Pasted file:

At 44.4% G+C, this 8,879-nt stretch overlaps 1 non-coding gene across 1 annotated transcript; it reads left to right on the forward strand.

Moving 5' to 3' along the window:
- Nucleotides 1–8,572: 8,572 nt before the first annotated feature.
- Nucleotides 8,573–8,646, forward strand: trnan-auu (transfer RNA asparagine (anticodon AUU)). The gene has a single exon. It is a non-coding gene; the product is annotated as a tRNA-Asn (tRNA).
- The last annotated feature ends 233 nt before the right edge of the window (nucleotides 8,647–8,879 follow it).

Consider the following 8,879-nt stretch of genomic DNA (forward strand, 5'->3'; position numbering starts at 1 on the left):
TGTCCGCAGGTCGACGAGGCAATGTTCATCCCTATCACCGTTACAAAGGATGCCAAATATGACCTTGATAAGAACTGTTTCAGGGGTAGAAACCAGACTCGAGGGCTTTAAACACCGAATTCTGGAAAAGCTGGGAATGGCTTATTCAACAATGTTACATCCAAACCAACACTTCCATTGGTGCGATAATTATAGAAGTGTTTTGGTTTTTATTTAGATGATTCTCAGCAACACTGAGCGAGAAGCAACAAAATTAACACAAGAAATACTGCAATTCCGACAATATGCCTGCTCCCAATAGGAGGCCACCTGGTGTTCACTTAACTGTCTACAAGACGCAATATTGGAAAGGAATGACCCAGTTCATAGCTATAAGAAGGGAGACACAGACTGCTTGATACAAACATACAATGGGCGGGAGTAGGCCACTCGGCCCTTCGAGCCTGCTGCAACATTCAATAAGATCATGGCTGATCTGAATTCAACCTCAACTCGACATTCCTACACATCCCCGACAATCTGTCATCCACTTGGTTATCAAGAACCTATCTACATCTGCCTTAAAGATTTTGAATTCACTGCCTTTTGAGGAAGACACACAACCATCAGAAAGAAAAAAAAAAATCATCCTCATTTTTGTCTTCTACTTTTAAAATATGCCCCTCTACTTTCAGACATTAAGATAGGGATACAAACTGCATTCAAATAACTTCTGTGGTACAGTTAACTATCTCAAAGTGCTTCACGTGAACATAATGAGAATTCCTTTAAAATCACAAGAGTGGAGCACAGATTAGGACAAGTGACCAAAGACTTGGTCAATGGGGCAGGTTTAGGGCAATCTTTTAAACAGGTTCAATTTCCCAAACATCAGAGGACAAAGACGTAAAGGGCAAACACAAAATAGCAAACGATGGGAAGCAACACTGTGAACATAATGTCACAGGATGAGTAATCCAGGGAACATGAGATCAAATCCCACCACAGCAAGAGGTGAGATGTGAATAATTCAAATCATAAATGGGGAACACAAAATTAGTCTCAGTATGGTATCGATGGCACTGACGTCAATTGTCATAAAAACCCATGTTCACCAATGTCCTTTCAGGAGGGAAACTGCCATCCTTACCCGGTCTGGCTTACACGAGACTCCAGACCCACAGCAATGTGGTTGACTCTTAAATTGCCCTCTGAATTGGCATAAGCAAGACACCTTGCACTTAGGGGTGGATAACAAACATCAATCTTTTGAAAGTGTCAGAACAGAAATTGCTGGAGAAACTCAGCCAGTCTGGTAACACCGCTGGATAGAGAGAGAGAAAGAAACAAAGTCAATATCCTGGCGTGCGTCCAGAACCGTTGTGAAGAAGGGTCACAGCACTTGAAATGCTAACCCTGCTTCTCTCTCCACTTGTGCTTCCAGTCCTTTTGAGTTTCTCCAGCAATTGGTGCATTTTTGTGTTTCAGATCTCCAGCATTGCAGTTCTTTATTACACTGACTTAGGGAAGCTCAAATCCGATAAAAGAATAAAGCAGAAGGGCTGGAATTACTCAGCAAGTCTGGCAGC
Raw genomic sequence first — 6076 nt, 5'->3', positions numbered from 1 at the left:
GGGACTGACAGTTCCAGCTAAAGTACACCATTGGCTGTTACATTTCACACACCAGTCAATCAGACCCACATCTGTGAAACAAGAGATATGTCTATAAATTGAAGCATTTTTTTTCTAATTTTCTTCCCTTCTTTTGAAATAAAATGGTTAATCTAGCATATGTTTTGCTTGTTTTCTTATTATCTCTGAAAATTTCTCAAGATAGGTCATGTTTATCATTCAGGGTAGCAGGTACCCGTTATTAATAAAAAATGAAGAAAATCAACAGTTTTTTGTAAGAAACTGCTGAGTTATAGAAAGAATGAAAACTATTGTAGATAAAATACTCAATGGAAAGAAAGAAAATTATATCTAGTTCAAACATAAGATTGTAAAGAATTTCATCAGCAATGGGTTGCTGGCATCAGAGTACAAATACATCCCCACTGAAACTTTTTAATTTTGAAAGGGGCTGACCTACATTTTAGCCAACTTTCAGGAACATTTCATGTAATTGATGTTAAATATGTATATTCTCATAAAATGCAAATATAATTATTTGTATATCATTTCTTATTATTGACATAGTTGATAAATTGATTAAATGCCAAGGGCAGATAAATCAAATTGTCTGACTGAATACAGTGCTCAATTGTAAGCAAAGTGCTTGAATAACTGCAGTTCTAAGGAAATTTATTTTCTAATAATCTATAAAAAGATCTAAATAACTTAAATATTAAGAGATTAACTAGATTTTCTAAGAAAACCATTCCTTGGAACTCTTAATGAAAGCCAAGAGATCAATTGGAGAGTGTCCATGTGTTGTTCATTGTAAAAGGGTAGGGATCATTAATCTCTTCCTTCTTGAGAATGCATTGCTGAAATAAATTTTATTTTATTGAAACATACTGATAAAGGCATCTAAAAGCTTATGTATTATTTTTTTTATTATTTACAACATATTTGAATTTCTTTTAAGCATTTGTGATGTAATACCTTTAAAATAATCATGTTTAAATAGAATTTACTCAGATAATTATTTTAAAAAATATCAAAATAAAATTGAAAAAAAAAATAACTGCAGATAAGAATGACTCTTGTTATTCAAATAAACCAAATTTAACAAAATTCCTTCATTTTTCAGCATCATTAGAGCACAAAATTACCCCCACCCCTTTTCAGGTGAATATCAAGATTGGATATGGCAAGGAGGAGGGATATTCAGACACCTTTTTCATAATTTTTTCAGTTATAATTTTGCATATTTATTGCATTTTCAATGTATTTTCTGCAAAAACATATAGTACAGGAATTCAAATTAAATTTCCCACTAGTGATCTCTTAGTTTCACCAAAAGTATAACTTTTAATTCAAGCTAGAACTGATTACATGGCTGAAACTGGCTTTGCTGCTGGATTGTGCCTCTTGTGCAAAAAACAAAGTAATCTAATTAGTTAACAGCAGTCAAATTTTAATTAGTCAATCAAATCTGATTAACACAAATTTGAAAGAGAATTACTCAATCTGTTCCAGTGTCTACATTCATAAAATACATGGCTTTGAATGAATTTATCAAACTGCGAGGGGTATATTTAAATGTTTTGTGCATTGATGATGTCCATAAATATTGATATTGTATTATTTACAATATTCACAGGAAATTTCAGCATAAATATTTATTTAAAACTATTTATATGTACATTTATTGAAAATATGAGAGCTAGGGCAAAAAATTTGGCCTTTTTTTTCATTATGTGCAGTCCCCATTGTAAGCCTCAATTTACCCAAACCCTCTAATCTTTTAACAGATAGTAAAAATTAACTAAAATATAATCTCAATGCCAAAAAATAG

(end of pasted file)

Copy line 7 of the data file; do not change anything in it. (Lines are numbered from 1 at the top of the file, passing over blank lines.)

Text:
TGTCCGCAGGTCGACGAGGCAATGTTCATCCCTATCACCGTTACAAAGGATGCCAAATATGACCTTGATAAGAACTGTTTCAGGGGTAGAAACCAGACTCGAGGGCTTTAAACACCGAATTCTGGAAAAGCTGGGAATGGCTTATTCAACAATGTTACATCCAAACCAACACTTCCATTGGTGCGATAATTATAGAAGTGTTTTGGTTTTTATTTAGATGATTCTCAGCAACACTGAGCGAGAAGCAACAAAATTAACACAAGAAATACTGCAATTCCGACAATATGCCTGCTCCCAATAGGAGGCCACCTGGTGTTCACTTAACTGTCTACAAGACGCAATATTGGAAAGGAATGACCCAGTTCATAGCTATAAGAAGGGAGACACAGACTGCTTGATACAAACATACAATGGGCGGGAGTAGGCCACTCGGCCCTTCGAGCCTGCTGCAACATTCAATAAGATCATGGCTGATCTGAATTCAACCTCAACTCGACATTCCTACACATCCCCGACAATCTGTCATCCACTTGGTTATCAAGAACCTATCTACATCTGCCTTAAAGATTTTGAATTCACTGCCTTTTGAGGAAGACACACAACCATCAGAAAGAAAAAAAAAAATCATCCTCATTTTTGTCTTCTACTTTTAAAATATGCCCCTCTACTTTCAGACATTAAGATAGGGATACAAACTGCATTCAAATAACTTCTGTGGTACAGTTAACTATCTCAAAGTGCTTCACGTGAACATAATGAGAATTCCTTTAAAATCACAAGAGTGGAGCACAGATTAGGACAAGTGACCAAAGACTTGGTCAATGGGGCAGGTTTAGGGCAATCTTTTAAACAGGTTCAATTTCCCAAACATCAGAGGACAAAGACGTAAAGGGCAAACACAAAATAGCAAACGATGGGAAGCAACACTGTGAACATAATGTCACAGGATGAGTAATCCAGGGAACATGAGATCAAATCCCACCACAGCAAGAGGTGAGATGTGAATAATTCAAATCATAAATGGGGAACACAAAATTAGTCTCAGTATGGTATCGATGGCACTGACGTCAATTGTCATAAAAACCCATGTTCACCAATGTCCTTTCAGGAGGGAAACTGCCATCCTTACCCGGTCTGGCTTACACGAGACTCCAGACCCACAGCAATGTGGTTGACTCTTAAATTGCCCTCTGAATTGGCATAAGCAAGACACCTTGCACTTAGGGGTGGATAACAAACATCAATCTTTTGAAAGTGTCAGAACAGAAATTGCTGGAGAAACTCAGCCAGTCTGGTAACACCGCTGGATAGAGAGAGAGAAAGAAACAAAGTCAATATCCTGGCGTGCGTCCAGAACCGTTGTGAAGAAGGGTCACAGCACTTGAAATGCTAACCCTGCTTCTCTCTCCACTTGTGCTTCCAGTCCTTTTGAGTTTCTCCAGCAATTGGTGCATTTTTGTGTTTCAGATCTCCAGCATTGCAGTTCTTTATTACACTGACTTAGGGAAGCTCAAATCCGATAAAAGAATAAAGCAGAAGGGCTGGAATTACTCAGCAAGTCTGGCAGC